February in Berlin can be very cold. I woke up early in the morning and found it difficult to move my limbs. I could move my head, but when I did, a crushing pain rolled through it. I’ve never known a headache to compare.

I realised that I couldn’t move because I was too cold, and that I needed to do something about it. But I’d forgotten to bring up any coal before I fell asleep the previous night. To warm up, I would need to pull on some clothes, find a bucket, make my way out of the flat and down to the unfamiliar cellar, fill up with coal, drag the bucket back up, set up and light a fire, and hang on long enough for the stove to warm up. It was a painfully long journey for such a simple job.

* * *

I’ve been back a handful of times since 1993, though sadly never for long enough to get beyond the initial phase of just boggling at things that have changed. The really obvious changes are of course along the stretch of the Wall, like the whole new Potsdamer Platz, but it’s the details like shops and venues, or changes to transport layout, that are the most interesting for me.

Berlin. Kaufhof, Alexanderplatz, 1993

Kaufhof (former Centrum department store), Alexanderplatz, 1993. At the time the food store here was still a decent place for a normal weekly shop. It’s much more upmarket now.

Some of this has to do with the time-telescoping effect of getting older, but it also has to do with not being there. If I’d been working there while all this was happening, I would probably be unable to remember what it had ever been like before, just as I can hardly remember what London’s Docklands area was like before its second big wave of building at the turn of the millennium.

Proprietary Unix

From 1992 to 1998, every paid job I did came with a Unix workstation on my desk. Admittedly that only covers three employers, but it covers a lot of different kinds of workstation.

In those days, selling Unix software (unless you could dictate the hardware as well) involved a lot of porting, and companies would build up a library of different workstations to port and test on. A bit like Android development nowadays, but much more expensive.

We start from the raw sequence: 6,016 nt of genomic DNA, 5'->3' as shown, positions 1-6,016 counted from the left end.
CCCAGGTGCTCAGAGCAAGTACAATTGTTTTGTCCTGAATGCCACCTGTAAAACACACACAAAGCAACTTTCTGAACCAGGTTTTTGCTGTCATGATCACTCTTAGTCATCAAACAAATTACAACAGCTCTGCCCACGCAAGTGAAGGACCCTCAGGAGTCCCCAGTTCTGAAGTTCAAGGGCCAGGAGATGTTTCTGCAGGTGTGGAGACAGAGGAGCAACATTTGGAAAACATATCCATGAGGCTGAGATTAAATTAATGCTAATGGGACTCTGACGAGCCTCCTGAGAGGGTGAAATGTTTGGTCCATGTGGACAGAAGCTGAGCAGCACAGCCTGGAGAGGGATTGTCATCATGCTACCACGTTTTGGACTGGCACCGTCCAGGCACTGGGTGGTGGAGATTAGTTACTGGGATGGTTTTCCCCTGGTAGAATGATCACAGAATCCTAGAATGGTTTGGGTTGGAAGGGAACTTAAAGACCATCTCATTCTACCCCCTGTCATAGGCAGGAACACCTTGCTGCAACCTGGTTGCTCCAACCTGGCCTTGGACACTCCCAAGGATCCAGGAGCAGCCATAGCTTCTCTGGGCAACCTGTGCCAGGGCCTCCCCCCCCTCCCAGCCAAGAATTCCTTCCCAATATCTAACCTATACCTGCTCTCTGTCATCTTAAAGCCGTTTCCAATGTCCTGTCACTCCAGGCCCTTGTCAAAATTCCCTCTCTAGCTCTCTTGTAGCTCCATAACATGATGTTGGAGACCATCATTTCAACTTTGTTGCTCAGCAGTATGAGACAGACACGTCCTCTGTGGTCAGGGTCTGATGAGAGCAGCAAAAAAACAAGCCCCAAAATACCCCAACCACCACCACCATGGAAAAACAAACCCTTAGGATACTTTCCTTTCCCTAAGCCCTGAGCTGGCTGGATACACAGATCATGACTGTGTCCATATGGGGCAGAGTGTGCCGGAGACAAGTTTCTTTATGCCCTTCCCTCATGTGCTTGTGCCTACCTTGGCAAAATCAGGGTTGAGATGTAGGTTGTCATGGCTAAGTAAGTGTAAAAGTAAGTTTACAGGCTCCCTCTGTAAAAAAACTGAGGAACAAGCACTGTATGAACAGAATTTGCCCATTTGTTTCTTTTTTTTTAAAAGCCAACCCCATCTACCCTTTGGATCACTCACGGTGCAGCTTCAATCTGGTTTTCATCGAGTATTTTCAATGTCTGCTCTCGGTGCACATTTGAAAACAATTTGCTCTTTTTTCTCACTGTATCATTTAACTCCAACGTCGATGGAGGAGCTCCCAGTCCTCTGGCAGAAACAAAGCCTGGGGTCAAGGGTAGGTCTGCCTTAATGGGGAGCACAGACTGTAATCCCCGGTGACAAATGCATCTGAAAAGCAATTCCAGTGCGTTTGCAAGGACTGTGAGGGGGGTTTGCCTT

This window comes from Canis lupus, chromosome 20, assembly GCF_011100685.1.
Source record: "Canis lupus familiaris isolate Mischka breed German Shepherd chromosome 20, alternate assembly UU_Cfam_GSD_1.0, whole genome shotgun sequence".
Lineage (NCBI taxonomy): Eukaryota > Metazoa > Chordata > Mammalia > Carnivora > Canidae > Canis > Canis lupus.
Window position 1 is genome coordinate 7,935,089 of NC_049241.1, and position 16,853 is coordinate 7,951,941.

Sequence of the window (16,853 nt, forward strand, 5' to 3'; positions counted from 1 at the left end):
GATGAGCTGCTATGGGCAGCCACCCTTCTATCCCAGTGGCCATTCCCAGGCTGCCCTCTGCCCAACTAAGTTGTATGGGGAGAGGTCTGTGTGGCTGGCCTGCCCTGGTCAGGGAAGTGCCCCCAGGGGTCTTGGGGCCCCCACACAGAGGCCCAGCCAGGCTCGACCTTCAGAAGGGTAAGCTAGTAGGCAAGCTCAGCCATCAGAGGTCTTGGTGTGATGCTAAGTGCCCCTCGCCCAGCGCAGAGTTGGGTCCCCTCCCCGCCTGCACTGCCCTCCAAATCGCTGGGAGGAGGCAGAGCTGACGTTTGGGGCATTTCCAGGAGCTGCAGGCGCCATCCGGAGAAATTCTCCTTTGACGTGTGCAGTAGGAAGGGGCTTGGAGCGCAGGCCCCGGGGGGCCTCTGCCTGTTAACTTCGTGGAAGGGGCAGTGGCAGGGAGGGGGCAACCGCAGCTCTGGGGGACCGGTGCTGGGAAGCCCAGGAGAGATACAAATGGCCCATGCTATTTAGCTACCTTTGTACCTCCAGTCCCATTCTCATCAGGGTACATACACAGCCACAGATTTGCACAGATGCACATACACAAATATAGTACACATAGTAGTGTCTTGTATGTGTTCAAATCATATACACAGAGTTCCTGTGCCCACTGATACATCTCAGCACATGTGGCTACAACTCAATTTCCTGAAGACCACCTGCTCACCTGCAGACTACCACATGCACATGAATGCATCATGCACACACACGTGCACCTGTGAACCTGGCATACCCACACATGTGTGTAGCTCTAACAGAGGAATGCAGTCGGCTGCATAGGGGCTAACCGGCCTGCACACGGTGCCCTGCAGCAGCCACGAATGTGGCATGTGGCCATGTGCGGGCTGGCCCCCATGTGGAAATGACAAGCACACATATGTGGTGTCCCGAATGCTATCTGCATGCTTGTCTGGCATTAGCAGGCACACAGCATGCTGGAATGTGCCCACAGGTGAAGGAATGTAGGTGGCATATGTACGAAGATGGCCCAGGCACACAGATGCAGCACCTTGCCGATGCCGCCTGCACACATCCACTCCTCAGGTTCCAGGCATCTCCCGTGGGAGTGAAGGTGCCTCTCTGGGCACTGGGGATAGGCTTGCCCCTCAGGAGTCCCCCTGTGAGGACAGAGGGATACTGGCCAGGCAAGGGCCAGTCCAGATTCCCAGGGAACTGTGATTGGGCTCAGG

At some point I used, or had in the rooms around me, machines running

  • Silicon Graphics IRIX on MIPS processors (the SGI Indigo and Indy—the natty coloured boxes)
  • Sun Solaris on SPARC (with my favourite keyboards, the Sun Type 5)
  • SunOS 4 on Motorola 68K (immense single-bit-depth mono screens)
  • DEC Ultrix on MIPS, and OSF/1 on Alpha (everyone wanted the Alpha)
  • SCO Unix on Intel x86 (nobody wanted that)
  • Hewlett-Packard HP-UX on HP Precision Architecture (nice hardware, didn’t enjoy the OS)
  • Data General DG/UX on AViiON (not a very likeable machine)
  • IBM AIX on POWER architecture (fast, though I was never into the rattly keyboards)
  • and a System V implementation from Godrej & Boyce of India running on Intel i860

That was up to 1998.

From 1999 to 2014, every paid job I’ve done—other than excursions into Windows for specific bits of work—has come with an Intel PC running Linux on my desk.

I suppose proprietary Unix workstations made something of a comeback in the shape of Apple’s Mac Pro line with OS/X. I think of the dustbin-shaped Mac Pro as a successor to SGI workstations like the Indy and O2: the sort of thing you would want to have on your desk, even if it wasn’t strictly what you needed to get the job done.


I found my old Russian SLR camera a few days ago.

It’s a Zenit EM Olympic edition, a tie-in from the 1980 Moscow Olympics. The Russian Zenit, and more so its East German cousin the Praktica, were popular manual SLR cameras for beginner photographers in the UK in the 80s and 90s. I got mine second-hand for perhaps 20 quid in the early 90s. It’s big, very heavy, and clumsy to operate, and I was never a very good photographer—I doubt if I ever got more than two or three acceptable photos from it. Of course I decided it must be an awful camera.

Nowadays I use an Olympus E-PL3 Micro Four Thirds system camera. I have enough residual interest in the mechanics of photography to enjoy using a “proper” camera rather than a good smartphone and this is a light, efficient model that has worked well for me.